All the above photos can be enlarged by clicking on them!
By the late 1930s the Blagen’s mill at Calpine ran out of timber. As Frank Blagen’s son Howard puts it, “We had to move to a new stand or quit.” A deal was struck with the Calaveras Land and Timber Company (based in Grand Rapids, Michigan) for a stand of timber and a mill site in what soon became the White Pines area. Frank Blagen’s wife named the new town White Pines because the name seemed attractive, and not because any white pines grew there, which they don’t.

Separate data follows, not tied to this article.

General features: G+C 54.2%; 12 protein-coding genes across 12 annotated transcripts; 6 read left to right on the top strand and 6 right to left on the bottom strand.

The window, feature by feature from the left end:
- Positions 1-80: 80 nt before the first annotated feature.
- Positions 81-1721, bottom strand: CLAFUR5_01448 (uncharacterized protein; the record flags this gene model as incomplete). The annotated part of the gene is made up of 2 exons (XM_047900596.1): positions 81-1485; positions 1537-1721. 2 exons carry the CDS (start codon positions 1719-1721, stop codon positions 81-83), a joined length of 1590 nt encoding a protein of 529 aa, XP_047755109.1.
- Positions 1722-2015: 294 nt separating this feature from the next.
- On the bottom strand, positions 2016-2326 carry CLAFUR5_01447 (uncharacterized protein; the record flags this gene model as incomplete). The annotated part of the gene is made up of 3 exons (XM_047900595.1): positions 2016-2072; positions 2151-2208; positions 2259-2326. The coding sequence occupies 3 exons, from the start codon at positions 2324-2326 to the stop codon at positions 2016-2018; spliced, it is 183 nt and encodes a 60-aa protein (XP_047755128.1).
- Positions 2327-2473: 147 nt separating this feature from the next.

Whether or not they played a personal part in the move from Calpine, all interviewed sources seem particularly impressed with the fact that the entire town moved with the mill to the new location. Much of the mill machinery was transported on four logging trucks over a period of several weeks, each round trip lasting between three and four days, starting in December of 1938. Because the old mill relied on steam and the new one on electricity, not all machinery could be used or adapted, but certain steam-powered machinery had been so efficient that Frank Blagen Sr. kept or adapted it. The Corliss was not transported because the new mill was to run primarily on electricity. However, the boilers from Calpine were used at White Pines. Two used steam turbines were purchased in the San Francisco Bay area and a steam-run log carriage was installed to push logs into the electrically-powered saw. This carriage was called “the shot gun” and could be heard slamming into position even at a great distance. The drying kilns were also heated by steam. This arrangement failed to produce enough electricity to run the mill efficiently because calculations had been done on data accumulated at Calpine, on the eastern slope of the Sierras where the timber was considerably drier so the byproducts from the mill produced more heat than the same amount of fuel would produce on the western slope. Shortly after the Blagen Mill was acquired by American Box Company (ABC), P.G.&E. brought power to the mill and to the town, relieving the steam system from having to drive the turbine generators.